Who benefits more: Notre Dame or ACC?

September 13, 2012

An Irish blessing

Brian Hamilton

Chicago Tribune

Some day Notre Dame may call upon the ACC for a service. It will want a football conference to call home, and the ACC will oblige, right after it's done making snow angels in the $100 bills layering its floor.

Until then? This partnership is an Irish blessing. Nothing is more important to anyone in this deal than football independence is to Notre Dame. That remains viable. And now the program can infiltrate the ACC's postseason bowl structure, a critical security measure.

Meanwhile, Notre Dame's non-football coaches said they were "ecstatic" to flee a decaying Big East. The ACC gets to trade on Notre Dame's name and earn a few more dollars from its TV deal. What Notre Dame got out of this, you can't put a price on.


Everybody's a winner

Chris Dufresne

Los Angeles Times

The Notre Dame-ACC marriage is a win-win for both but a bigger win for Notre Dame.

Notre Dame got what it wanted; the ACC got what it needed. The Irish don't have to share their NBC TV money or money earned if they make any BCS bowl other than the Orange. Notre Dame also joins the ACC bowl lineup and can be cherry-picked if it meets certain minimum win-loss thresholds.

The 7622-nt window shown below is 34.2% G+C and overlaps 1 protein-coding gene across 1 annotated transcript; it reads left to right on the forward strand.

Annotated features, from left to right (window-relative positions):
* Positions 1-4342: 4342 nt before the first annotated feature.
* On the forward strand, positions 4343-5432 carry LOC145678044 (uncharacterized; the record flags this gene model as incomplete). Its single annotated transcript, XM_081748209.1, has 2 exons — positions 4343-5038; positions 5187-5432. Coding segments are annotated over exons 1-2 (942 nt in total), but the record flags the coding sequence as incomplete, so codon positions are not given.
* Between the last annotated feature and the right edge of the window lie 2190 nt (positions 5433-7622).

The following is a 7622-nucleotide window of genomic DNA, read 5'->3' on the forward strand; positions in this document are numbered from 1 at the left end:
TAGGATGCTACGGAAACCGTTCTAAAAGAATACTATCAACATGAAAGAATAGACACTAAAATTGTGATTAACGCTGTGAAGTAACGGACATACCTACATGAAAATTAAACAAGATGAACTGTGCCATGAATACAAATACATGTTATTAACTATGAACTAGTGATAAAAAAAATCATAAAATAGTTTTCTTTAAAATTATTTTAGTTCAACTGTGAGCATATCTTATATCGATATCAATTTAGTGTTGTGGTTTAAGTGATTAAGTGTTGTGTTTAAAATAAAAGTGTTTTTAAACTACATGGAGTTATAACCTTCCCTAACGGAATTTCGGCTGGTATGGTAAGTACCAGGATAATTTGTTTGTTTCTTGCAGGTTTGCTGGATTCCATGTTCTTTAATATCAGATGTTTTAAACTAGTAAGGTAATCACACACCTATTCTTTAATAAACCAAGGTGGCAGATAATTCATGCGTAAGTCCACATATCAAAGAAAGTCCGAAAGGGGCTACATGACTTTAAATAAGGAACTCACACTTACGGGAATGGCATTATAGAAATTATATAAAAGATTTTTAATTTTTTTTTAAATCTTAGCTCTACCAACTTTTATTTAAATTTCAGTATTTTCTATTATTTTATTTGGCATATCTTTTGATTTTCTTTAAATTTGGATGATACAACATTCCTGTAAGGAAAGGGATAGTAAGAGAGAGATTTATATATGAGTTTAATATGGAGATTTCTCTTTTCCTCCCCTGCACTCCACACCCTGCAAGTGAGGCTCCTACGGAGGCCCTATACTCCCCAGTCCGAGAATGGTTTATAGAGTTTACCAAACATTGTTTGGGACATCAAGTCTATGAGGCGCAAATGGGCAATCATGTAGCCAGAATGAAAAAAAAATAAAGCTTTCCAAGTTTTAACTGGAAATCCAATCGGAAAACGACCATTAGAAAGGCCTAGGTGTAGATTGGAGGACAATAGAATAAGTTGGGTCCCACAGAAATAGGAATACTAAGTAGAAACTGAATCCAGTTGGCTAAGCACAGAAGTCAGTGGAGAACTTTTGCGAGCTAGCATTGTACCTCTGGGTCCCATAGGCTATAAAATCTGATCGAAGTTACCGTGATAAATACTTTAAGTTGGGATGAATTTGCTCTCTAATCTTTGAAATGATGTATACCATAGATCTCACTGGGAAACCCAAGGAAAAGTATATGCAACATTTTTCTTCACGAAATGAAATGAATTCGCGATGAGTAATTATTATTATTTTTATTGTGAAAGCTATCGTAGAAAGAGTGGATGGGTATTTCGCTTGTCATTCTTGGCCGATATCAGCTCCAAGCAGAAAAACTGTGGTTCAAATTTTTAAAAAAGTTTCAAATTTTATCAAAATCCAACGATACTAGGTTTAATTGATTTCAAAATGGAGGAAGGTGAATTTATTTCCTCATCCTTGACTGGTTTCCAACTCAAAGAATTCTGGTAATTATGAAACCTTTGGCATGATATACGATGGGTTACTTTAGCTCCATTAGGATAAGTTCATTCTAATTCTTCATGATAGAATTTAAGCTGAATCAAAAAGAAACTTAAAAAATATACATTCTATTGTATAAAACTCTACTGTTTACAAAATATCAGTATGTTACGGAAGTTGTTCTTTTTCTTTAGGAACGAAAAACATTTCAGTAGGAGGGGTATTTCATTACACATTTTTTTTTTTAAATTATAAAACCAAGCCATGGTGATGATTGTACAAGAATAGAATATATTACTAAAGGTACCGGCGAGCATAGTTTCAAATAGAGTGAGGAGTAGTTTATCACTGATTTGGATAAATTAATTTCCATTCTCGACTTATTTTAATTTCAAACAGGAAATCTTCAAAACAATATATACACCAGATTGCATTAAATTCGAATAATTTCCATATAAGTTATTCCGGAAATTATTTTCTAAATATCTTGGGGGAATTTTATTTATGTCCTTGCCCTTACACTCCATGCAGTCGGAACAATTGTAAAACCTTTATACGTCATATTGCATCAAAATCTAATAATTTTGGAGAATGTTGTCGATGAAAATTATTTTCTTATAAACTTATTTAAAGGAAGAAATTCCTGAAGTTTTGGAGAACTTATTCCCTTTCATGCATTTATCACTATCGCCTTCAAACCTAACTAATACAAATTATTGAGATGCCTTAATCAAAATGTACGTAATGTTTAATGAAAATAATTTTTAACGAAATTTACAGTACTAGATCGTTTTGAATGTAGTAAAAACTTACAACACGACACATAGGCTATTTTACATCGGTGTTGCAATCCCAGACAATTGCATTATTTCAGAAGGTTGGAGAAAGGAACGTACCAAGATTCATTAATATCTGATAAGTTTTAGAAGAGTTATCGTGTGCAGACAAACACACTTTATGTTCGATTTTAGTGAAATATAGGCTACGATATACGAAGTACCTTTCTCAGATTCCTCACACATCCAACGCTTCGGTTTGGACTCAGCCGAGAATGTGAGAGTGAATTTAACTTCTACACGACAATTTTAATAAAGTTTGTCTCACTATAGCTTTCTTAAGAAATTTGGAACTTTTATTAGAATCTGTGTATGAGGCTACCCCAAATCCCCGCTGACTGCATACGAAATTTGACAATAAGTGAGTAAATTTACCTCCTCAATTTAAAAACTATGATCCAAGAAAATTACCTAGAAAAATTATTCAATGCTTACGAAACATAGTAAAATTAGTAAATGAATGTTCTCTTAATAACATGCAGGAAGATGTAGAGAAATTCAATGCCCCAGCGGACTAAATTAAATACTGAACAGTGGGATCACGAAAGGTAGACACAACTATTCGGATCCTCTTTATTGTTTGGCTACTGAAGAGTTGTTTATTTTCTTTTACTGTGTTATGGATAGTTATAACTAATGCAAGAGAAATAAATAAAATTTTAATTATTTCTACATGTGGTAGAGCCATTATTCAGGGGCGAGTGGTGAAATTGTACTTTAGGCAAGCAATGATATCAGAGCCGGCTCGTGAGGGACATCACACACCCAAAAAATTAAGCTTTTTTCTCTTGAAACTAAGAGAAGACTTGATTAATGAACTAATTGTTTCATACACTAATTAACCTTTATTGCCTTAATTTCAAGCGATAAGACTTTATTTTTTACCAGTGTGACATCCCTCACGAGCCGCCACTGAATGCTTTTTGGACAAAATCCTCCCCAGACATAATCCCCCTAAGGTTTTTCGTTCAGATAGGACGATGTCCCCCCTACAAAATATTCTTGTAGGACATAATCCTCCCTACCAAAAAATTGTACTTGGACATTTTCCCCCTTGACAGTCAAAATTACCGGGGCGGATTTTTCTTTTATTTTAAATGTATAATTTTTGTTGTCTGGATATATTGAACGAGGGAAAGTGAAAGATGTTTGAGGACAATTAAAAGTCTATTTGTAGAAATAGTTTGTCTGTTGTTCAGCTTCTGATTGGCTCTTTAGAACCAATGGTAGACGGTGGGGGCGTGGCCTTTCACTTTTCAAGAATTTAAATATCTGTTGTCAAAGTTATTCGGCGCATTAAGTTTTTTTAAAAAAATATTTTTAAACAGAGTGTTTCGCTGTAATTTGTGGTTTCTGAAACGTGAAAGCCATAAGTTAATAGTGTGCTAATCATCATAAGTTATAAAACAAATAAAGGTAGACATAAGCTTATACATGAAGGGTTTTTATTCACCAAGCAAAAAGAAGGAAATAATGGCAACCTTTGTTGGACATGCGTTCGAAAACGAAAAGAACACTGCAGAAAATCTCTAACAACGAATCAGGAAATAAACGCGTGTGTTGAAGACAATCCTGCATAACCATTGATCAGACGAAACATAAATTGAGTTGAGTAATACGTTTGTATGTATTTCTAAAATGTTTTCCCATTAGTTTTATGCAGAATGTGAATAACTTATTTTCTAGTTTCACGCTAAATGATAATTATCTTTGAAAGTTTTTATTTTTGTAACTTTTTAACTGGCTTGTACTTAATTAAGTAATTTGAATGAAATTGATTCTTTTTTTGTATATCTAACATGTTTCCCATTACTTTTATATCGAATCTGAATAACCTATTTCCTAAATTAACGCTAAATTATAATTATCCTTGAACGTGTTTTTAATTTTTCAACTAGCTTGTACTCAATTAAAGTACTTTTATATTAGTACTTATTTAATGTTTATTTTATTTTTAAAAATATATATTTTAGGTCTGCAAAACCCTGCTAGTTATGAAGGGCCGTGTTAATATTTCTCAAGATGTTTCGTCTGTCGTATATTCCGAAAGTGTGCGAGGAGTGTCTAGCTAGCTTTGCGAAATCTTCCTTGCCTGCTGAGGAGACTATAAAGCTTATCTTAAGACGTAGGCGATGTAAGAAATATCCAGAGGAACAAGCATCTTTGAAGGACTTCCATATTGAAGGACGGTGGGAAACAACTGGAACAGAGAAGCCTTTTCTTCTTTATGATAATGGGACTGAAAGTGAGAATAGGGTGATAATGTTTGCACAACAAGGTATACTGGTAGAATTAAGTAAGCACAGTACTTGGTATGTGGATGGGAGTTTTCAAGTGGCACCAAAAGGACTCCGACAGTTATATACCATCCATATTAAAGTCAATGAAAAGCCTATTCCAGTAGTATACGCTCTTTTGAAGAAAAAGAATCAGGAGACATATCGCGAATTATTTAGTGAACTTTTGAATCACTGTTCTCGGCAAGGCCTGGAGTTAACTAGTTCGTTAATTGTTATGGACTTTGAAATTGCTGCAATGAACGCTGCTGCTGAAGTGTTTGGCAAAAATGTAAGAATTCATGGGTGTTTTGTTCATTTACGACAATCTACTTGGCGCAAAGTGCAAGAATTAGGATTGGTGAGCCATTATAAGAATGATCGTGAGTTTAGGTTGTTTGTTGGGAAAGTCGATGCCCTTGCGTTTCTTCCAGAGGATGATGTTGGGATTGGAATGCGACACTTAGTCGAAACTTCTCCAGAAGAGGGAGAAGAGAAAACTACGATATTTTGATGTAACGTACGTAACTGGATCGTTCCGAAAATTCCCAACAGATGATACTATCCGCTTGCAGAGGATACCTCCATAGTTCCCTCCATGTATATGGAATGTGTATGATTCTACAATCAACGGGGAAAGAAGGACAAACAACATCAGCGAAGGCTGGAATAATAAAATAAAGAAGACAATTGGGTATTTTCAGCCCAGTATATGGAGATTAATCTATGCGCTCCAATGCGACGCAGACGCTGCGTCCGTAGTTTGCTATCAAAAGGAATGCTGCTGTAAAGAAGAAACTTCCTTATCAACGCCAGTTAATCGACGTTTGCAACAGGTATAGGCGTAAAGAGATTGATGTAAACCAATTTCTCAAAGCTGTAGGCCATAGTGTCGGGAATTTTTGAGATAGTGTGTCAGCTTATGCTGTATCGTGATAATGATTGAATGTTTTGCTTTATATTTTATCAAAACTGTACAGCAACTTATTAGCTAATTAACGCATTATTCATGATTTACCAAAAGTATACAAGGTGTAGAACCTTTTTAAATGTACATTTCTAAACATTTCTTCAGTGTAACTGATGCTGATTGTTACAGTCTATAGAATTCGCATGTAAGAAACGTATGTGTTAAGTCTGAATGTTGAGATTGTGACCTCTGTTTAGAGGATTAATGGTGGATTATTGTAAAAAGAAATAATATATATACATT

What's not to like? Playing five games against the ACC every year gives Notre Dame schedule stability and flexibility. The ACC wins because it can co-opt Notre Dame's national brand. The $50 million exit fee for ACC schools also should curtail the cut-throat expansion that has sullied the sport and strained intercollegiate relationships.


Nobody's a winner

Jeff Schuler

Morning Call

Maybe if Notre Dame had jumped all-in, the "partnership" might be something to keep an eye on for the future and perhaps be the start of making the ACC a bit more relevant in the BCS. Instead, the Fighting Irish simply found another partner willing to accept an open marriage instead of a total commitment.

From a football standpoint, nothing really changes. Notre Dame isn't going to significantly enhance the ACC's revenues. And Notre Dame-Duke from South Bend isn't going to help NBC's ratings.

As for basketball, the presence of the Irish might help the ACC in Midwestern markets, but the core of the league remains along Tobacco Road.

So the winner seems to be neither.


Advantage: Notre Dame

Coley Harvey

Orlando Sentinel

The ACC emerged victorious by stretching its reach with another truly nationally branded university; one the SEC and Big 12 coveted.

Notre Dame came away a winner for the simple fact that it can now — mostly — put to rest concerns about its independent football status, and still provide for other sports a growing league of like-minded institutions.

But as much as both sides earned victories, they weren't equal. The Irish squeaked by with a last-second Hail Mary.

A new conference exit fee that starts at $50 million puts current conference members at a marginal disadvantage. The exorbitant figure makes it difficult for any of them to be like Notre Dame and become a winner somewhere else.


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